What a difference a week makes. As recently as Monday, we were reporting that UK sportives were going ahead, seemingly unaffected by the impending coronavirus pandemic.
Five days later? Not so much...
It may have taken a while, as event organisers looked to government and the sport's governing bodies for guidance, but in the space of a few days Covid-19 has laid waste to the sportive calendar with event after event cancelled or postponed for the foreseeable future.
Unlike in Italy, Spain and France, UK cyclists are still free to ride outdoors - at least for now. But as the pandemic takes hold, increasing numbers are turning to indoor training rather than risk the outdoors.
We've heard from a source at Evans Cycles that sales of indoor trainers are up 904% in the past week - a staggering increase - and online training providers such as Zwift, Trainer Road and Strava have been quick to respond to the crisis.
This week saw one virtual training provider, RGT Cycling, offer free access to its premium service for the duration of the coronavirus pandemic. Alongside access to training programmes, that means users can try out RGT's "Magic Roads" feature free of charge.
Upload a GPX file of any route - whether that's your local training loop, a classic Alpine climb, or a section of that epic granfondo you've been training for - and RGT will create a virtual course from the file.
It sounds like a great way to liven up an indoor training session, we'll be giving it a spin over coming next weeks.
For now, here's a brief roundup of some of the other virtual training apps we use - all of them ideal for whiling away the hours of self-isolation.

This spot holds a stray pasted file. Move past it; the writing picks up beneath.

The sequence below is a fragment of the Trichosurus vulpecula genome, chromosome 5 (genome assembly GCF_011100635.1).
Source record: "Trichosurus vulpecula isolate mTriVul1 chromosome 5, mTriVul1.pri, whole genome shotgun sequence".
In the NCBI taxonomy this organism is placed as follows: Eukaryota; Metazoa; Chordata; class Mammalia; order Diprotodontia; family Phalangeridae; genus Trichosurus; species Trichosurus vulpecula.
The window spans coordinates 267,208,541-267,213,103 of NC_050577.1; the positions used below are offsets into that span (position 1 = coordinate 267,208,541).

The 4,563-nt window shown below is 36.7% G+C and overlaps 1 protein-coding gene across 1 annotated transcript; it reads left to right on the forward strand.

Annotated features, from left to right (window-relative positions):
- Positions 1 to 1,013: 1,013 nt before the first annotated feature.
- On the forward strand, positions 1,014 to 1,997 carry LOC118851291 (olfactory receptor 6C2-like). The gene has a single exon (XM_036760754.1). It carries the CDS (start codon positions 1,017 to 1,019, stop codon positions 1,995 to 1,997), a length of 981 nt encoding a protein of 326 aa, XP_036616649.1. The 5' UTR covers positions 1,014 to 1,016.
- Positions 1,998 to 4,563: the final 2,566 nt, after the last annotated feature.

Here's to coming out the other side of this coronavirus crisis stronger than ever.
As we mentioned above, RGT Cycling are offering access to their premium plan, free of charge, during the Covid-19 outbreak.
They offer a full suite of features, including a range of eight training plans designed by TrainingPeaks. The plans range from 6-14 weeks, and are designed to prepare towards different goals - for example, riding your first 100-mile sportive.
You can also create your own custom plan; you'll need a free TrainingPeaks account to get started.
We're also excited to check out RGT's "Real Roads". If you've used Zwift, you'll be familiar with Watopia - the virtual world in which its set - as well as the small selection of real-world courses like London and Box Hill, and the Yorkshire World Championships course.
RGT have taken this a step further by recreating eight iconic real-world rides in virtual form. The courses include Cap de Formentor in Mallorca, London's Canary Wharf crit circuit, the legendary Mont Ventoux climb, and that Flanders icon, the cobbled Paterberg, recreated in pixel-perfect glory.
Throw in the ability to recreate your own route of choice with the "Magic Roads" feature, and RGT look to have all your self-isolating bases covered.
What do I need?
Alongside a smart trainer, you'll need to download two apps: the RGT mobile app (available for iOS and Android) and the screen app. Set up is said to take 5 minutes.
Find out more at www.rgtcycling.com.
Zwift was a game-changer when it launched a few years back, bringing polished graphics and an immersive gameplay style to indoor training.
With over 80 routes spread across six virtual worlds, it's stil one of the most fun and accessible ways to liven up your virtual training.
If you're missing your weekend club rides, you can always arrange to meet up on Zwift instead. Ride with your friends, take part in a Zwift gran fondo, or even race - there's a packed programme of events to join each day.